This is especially true when taking the game's challenge level into account. Like the old games, Returns is unbelievably challenging, if not more so, particularly in the secret levels unlocked after collecting the KONG letters. Each world provides a different setting to platform in, which in turn produces different enemies to watch out for, different types of challenges and varying levels of difficulty. The Super Guide is available for the faint of heart, and will become available after dying eight times in a row.
For the first time, the Donkey Kong Country series is truly cooperative. While players used to take control of their own character, they would be forced to take turns, only able to jump in when the other player died. Here, both players are moving around at the same time, which means there have been some changes to the core dynamics of the game from the older titles. When one player dies, he can hop back into the game with a press of a button, using a life from the overall pool. This means that players can die any number of times to make it through the level when playing as a team.
There are some negative side effects that come from this arrangement that spill into the single player portion as well. Now, when on mine cart or rocket barrel levels, getting hit at all will result in instant death, and death, even with both members present at the time, will result in starting the level again with only Donkey at your disposal. This small change has deeper implications in co-op because it will cost an extra life to bring Diddy back every time, but it's frustrating nonetheless in single player.
Extensive play in co-op quickly revealed that playing alone was preferable and much easier. Keeping together through some of the tougher challenges in the game was almost impossible without losing an enormous number of lives. This becomes most obvious in any levels with vines, as it's very easy to kill Diddy with Donkey. Hitting the grab button will pull Diddy onto Donkey's back which is extremely awkward for whoever is controlling Diddy.
This issue, while frustrating, is a minor one. In general, playing with both players together is awkward because so much of Donkey Kong Country Returns requires constant forward motion. If one player doesn’t keep up, they will likely die as they are left in the dust. Even though the game will eventually push the lagging player up to the leading one, it usually takes too long and death occurs in the meantime. Donkey and Diddy also seem to blend together, which can often make it confusing while traversing the levels. Due to these concerns, by the fifth world of eight, I decided to press on alone. It was obvious at that point that the game wasn’t truly designed for this style of play.
Co-op did pay off in the game's boss fights, which are quite challenging. Needless to say, they are a huge improvement from the boss fights in the original games and are much more unique than chasing an enemy around a stage and jumping on his head. One that stands out for me takes place on a mine cart, forcing players to dodge projectiles and perform a whack-a-mole type section where you jump on ten miners heads. It was extremely challenging, but it felt approachable and it was an ingenious way to end a world full of mine cart levels.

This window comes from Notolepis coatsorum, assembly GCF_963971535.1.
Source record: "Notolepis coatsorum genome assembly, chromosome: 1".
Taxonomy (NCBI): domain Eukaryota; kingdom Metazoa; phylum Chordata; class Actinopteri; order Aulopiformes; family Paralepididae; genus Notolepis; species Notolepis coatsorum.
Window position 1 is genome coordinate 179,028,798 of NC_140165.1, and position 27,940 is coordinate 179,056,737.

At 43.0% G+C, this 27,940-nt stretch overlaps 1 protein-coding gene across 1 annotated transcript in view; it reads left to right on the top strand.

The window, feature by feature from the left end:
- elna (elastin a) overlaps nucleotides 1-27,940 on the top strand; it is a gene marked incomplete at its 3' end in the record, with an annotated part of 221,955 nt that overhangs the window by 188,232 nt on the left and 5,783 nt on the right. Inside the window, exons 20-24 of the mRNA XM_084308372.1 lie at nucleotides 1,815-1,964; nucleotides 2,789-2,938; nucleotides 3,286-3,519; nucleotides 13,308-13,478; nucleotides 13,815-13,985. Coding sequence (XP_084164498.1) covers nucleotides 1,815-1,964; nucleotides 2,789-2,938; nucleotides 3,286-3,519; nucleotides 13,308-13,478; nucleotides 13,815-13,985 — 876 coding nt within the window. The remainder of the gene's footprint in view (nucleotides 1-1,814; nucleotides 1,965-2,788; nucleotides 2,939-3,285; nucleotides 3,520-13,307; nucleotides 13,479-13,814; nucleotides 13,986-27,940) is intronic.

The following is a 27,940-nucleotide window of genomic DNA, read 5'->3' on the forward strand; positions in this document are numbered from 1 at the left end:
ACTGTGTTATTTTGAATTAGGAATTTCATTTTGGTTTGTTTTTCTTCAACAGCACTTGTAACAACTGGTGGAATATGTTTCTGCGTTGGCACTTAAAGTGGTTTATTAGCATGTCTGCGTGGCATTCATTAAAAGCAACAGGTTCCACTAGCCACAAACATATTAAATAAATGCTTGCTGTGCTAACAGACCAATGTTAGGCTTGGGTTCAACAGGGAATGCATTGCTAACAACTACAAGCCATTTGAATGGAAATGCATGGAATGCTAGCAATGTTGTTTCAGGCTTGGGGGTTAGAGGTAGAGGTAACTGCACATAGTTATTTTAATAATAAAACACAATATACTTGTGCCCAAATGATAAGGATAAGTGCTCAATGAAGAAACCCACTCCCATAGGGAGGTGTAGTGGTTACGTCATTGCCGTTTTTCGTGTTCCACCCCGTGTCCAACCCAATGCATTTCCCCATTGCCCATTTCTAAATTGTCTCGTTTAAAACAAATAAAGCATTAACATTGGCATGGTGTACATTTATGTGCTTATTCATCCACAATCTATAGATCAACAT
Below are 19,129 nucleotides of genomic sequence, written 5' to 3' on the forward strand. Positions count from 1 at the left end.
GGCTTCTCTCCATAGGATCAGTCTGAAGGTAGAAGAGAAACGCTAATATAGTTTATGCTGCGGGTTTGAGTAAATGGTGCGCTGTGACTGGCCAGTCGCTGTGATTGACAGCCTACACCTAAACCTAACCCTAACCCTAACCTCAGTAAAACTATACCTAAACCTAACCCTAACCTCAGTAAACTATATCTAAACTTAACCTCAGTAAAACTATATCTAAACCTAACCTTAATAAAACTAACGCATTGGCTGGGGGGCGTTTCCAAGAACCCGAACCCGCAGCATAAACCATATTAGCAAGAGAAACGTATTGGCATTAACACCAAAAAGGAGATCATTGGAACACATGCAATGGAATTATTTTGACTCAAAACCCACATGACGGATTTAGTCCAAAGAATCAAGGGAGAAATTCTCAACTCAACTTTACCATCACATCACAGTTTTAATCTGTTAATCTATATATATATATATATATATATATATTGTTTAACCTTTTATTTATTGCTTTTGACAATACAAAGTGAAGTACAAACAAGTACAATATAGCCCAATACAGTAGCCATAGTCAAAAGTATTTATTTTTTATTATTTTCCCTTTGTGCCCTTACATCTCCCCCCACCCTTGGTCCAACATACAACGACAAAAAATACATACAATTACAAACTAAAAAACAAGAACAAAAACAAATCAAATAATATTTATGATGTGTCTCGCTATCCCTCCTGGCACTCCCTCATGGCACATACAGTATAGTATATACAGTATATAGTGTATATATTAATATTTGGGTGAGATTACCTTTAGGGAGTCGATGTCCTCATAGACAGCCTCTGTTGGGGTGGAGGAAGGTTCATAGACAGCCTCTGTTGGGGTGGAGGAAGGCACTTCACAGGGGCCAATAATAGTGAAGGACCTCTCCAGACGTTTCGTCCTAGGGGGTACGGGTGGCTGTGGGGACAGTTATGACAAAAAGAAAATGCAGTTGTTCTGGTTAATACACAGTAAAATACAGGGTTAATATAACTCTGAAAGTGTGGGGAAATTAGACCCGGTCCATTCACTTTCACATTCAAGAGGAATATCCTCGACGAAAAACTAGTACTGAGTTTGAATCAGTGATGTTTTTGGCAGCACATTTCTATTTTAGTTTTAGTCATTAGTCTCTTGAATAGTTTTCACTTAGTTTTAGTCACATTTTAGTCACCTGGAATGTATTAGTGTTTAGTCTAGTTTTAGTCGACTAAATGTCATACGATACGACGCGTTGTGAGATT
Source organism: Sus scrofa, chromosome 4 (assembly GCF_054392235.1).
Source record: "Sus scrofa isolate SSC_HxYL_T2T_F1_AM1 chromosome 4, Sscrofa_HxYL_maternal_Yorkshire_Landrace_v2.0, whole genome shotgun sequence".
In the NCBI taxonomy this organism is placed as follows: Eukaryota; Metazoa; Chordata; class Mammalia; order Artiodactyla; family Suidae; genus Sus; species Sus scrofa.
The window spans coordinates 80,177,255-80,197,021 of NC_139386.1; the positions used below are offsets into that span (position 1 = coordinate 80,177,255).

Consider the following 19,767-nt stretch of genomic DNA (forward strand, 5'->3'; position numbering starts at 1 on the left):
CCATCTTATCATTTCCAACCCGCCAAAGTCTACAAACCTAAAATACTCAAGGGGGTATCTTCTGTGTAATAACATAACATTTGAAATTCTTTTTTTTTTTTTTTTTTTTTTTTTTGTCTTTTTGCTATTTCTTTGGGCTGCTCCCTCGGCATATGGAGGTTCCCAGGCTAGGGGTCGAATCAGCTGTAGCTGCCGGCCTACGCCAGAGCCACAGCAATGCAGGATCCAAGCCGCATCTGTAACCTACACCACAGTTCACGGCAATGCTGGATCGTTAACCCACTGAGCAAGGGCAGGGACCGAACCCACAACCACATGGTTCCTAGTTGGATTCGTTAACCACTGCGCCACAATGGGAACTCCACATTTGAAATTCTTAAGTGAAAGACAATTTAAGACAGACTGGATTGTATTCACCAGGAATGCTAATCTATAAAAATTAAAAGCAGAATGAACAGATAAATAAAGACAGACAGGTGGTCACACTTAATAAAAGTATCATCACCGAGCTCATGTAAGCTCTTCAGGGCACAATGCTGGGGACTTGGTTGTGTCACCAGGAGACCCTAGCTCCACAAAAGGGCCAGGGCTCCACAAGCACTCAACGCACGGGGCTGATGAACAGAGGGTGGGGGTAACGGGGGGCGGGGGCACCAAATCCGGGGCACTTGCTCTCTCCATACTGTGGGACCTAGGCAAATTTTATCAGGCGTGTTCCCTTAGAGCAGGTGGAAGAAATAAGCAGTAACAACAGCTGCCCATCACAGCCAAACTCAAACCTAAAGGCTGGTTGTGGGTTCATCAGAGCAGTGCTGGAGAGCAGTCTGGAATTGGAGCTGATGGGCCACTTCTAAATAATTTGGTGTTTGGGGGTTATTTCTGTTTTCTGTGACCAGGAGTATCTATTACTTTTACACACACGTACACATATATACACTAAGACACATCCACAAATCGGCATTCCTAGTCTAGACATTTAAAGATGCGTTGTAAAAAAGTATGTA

It's hard for me to be completely objective with Returns as I'm a massive fan of the original trilogy. While it does offer a great challenge and some excellent 2D platforming, I feel it really falls short of the original games on a few different fronts. For one, the game moves a lot slower, mostly due to the roll being tied to motion control rather than a button. In addition, having to constantly check the background for items disrupts the smooth flow seen in its predecessors. Finally, Returns is much more rooted in a design that punishes the player for trying to move ahead without caution. In the other games, players could often take leaps of faith and not expect to die. On occasion, that plan would backfire, but here, they are almost always consistently killed for being too ambitious.
In addition to some stylistic changes to the gameplay, the enemies and setting have vastly changed, and none prove as varied or as interesting as the old games. While the game is gorgeous and the music and sound are expertly done, there is a certain amount of soul missing from the game. It's hard to pin down, but something about Returns feels off, especially when compared to its SNES brethren. Perhaps it’s the lack of support characters (aside from Rambi), or maybe it’s the lack of snow and water levels, or rather it’s the seeming lack of exploration, but whatever it is, it’s entirely too apparent throughout the game.
When it comes down to it though, if Nintendo would've just opted to drop the motion controls and support the Classic Controller, I think I could've overlooked all the other flaws of the game due to the old school platforming design, which still proves quite enjoyable. Those who enjoy platformers of this nature will probably find a solid game in Donkey Kong Country Returns. It provides nine challenging worlds, lots of objectives to complete, and an overall experience that will take them hours upon hours to fully complete.